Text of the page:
O2’s TU Go released ‘TU’ early?

Recently, the UK mobile operator O2 released a new mobile and desktop app for iOS, Android and Windows Phone smartphones and tablets, as well as Windows PCs.

The idea behind the “TU Go” app is simple — using your data connection (WiFi/broadband or 3G [and probably Edge]) to make and receive calls and texts, from your O2 number, billed to your O2 account (or inclusive allowance where applicable).

Why would you want such a thing?  Well with mobile phone reception in the UK still many years behind other countries (my area has literally only just been upgraded to Edge!) making and receiving calls and texts can be difficult in rural areas.  With the TU Go app, customers are able to send and receive calls and texts using their home WiFi for example.

Vodafone’s Sure Signal had previously your only option in this situation, however there are a few down-sides to this (except for only being available on Vodafone as far as I’m aware) that the device will only provide coverage to registered SIM cards, can only handle a maximum of eight of these, and in my experience  the range seems to be less extensive than WiFi.

And the brilliance of the app means you can make and receive calls and texts from devices you wouldn’t usually be able to, such as a PC, iPod Touch and iPad1.

Other services such as iMessage for iOS (Apple) devices, and WhatsApp and Skype 1 (available on many platforms) is that the receiving user has to also be using the same system.  TU Go breaks out into the ‘real’ mobile network, allowing you to or text any number that you would normally call or text from your handset.

So why do I feel it has been released too early?

Well, I have found numerous problems.  O2’s Twitter team asked me what problems I was having, and being unable to list them all in 140 characters, I decided to write this article.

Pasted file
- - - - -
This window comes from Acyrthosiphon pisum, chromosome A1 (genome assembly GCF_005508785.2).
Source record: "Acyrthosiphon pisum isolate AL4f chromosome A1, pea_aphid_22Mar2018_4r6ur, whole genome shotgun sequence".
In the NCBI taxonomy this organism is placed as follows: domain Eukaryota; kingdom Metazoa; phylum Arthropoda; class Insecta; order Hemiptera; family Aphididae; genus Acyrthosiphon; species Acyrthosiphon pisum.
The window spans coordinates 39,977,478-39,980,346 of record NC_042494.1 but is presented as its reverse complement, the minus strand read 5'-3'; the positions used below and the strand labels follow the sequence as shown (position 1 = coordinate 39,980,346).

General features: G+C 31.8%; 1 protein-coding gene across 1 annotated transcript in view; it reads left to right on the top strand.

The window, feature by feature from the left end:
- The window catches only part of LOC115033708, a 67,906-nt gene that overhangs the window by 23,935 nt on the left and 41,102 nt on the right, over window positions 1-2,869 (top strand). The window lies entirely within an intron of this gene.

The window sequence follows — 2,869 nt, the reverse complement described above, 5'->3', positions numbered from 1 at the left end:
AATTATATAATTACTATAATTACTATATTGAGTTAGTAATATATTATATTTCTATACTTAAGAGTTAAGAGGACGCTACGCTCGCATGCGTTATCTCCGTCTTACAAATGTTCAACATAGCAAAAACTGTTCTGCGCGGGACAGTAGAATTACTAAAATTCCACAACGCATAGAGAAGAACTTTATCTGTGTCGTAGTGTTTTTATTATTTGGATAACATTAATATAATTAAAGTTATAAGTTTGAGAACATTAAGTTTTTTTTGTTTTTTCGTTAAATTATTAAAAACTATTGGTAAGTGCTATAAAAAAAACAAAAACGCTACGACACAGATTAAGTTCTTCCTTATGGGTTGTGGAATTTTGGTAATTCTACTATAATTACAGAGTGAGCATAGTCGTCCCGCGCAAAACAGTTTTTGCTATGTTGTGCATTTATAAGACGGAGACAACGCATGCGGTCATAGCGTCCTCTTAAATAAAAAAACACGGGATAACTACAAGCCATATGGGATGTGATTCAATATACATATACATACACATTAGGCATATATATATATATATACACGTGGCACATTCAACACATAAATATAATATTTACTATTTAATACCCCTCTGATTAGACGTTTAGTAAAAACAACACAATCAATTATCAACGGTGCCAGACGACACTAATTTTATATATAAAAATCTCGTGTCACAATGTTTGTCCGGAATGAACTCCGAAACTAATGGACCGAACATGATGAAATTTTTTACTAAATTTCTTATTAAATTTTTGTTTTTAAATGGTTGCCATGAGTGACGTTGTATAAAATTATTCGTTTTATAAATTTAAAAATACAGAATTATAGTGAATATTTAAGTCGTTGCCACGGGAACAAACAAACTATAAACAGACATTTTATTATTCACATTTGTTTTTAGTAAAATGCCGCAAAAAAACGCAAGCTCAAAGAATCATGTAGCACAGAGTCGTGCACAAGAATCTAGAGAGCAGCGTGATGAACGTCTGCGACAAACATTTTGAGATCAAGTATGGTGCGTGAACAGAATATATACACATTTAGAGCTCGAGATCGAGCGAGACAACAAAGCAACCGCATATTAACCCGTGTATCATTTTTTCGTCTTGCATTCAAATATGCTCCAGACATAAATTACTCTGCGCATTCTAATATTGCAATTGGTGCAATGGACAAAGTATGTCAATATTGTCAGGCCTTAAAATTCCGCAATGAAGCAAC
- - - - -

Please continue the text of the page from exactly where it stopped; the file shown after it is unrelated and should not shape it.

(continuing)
Firstly, let me state that I have tried the TU Go app on my iPhone 4S, iPad 3 and Windows 7 PC.  Also, without wanting to sound big-headed, I want to add that I’d consider myself to be fairly-highly computer literate, with a degree in Computing Science and running an Web-development and IT support company, specialising in Web-application development.


The most major problem I have with TU Go for iPhone, is that it seems to be in competition with the iPhone itself when receiving a call.  If the iPhone wins (assuming you have decent signal) then great — you can receive the call as usual, no problem.  But if the app gets there first and rings, it blocks the iPhone from ringing, so you have to answer the call though the app.  Here begins the problem.

Firstly, before you can answer the call, you will have to very quickly swipe and unlock your iPhone, then wait for the app to open.  This takes much longer than usual when answering a call, so be sure to be very quick before the call is grabbed by your voicemail!

Assuming you were quick enough to grab the call, you place your iPhone to your ear.  The iPhone’s proximity sensor detects this, and whereas usually it means it will turn off the display, it activates Siri’s “Raise to Speak” feature, cutting out the call.  I am yet to successfully answer a call using the app on my iPhone.

When receiving a text message, you will receive the message twice.  I suppose this cannot be helped, but it’s an annoyance nonetheless, as you will need to go through the app and mark each one as read — on every device you use as it does not appear to sync across devices like iMessage for example.


On the iPad I’ve had issues where, despite receiving a push notification of a text message, the app does not show it, even when killed and reopened.  I’m also yet to receive a phone call on my iPad.

As of yesterday, the iPad version seems to have entirely lost sync with the TU Go service altogether   It is currently only showing two test calls to voicemail (from my Windows PC), which were made the day before the screenshot was taken, not the same day as shown in the app! And again, no trace of the many text messages I have subsequently received (and correctly displayed) on the iPhone version.

O2 TU Go iPad app screenshot shown to be out-of-sync with the service

O2 TU Go iPad app screenshot shown to be out-of-sync with the service


As with the iPad version, the PC program did not ring when I tested it.  Also, the PC program does not come as a simple, single .exe installer file.  I think this would baffle most average PC users.  Installation was a very slow and painful experience, requiring me to restart my PC halfway though after downloading and installing various bulky dependencies.